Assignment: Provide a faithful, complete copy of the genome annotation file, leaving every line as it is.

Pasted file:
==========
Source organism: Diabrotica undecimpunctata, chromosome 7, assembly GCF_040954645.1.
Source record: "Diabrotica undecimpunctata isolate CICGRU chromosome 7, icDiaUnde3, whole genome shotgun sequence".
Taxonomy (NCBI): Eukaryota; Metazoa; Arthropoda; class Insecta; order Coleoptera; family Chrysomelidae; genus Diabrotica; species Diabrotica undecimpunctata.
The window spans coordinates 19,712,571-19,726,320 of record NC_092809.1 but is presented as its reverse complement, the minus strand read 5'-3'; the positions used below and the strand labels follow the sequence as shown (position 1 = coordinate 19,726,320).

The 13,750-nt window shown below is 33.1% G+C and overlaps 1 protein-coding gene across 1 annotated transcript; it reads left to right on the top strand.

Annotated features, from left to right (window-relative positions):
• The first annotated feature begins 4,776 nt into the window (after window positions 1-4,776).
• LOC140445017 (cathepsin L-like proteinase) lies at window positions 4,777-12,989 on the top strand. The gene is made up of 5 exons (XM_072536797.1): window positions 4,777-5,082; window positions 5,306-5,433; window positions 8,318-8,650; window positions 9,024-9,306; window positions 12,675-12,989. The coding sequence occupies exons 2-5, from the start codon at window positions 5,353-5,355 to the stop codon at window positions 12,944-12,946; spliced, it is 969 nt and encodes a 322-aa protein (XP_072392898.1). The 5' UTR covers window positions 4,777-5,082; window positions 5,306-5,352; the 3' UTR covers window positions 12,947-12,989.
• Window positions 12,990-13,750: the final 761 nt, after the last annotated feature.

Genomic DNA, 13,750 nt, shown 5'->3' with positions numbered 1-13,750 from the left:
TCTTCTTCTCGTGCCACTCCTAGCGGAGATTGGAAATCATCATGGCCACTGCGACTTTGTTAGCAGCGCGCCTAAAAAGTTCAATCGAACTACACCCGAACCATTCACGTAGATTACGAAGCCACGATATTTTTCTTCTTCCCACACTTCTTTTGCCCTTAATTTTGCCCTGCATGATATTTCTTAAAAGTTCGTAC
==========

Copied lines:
Source organism: Diabrotica undecimpunctata, chromosome 7, assembly GCF_040954645.1.
Source record: "Diabrotica undecimpunctata isolate CICGRU chromosome 7, icDiaUnde3, whole genome shotgun sequence".
Taxonomy (NCBI): Eukaryota; Metazoa; Arthropoda; class Insecta; order Coleoptera; family Chrysomelidae; genus Diabrotica; species Diabrotica undecimpunctata.
The window spans coordinates 19,712,571-19,726,320 of record NC_092809.1 but is presented as its reverse complement, the minus strand read 5'-3'; the positions used below and the strand labels follow the sequence as shown (position 1 = coordinate 19,726,320).

The 13,750-nt window shown below is 33.1% G+C and overlaps 1 protein-coding gene across 1 annotated transcript; it reads left to right on the top strand.

Annotated features, from left to right (window-relative positions):
• The first annotated feature begins 4,776 nt into the window (after window positions 1-4,776).
• LOC140445017 (cathepsin L-like proteinase) lies at window positions 4,777-12,989 on the top strand. The gene is made up of 5 exons (XM_072536797.1): window positions 4,777-5,082; window positions 5,306-5,433; window positions 8,318-8,650; window positions 9,024-9,306; window positions 12,675-12,989. The coding sequence occupies exons 2-5, from the start codon at window positions 5,353-5,355 to the stop codon at window positions 12,944-12,946; spliced, it is 969 nt and encodes a 322-aa protein (XP_072392898.1). The 5' UTR covers window positions 4,777-5,082; window positions 5,306-5,352; the 3' UTR covers window positions 12,947-12,989.
• Window positions 12,990-13,750: the final 761 nt, after the last annotated feature.

Genomic DNA, 13,750 nt, shown 5'->3' with positions numbered 1-13,750 from the left:
TCTTCTTCTCGTGCCACTCCTAGCGGAGATTGGAAATCATCATGGCCACTGCGACTTTGTTAGCAGCGCGCCTAAAAAGTTCAATCGAACTACACCCGAACCATTCACGTAGATTACGAAGCCACGATATTTTTCTTCTTCCCACACTTCTTTTGCCCTTAATTTTGCCCTGCATGATATTTCTTAAAAGTTCGTAC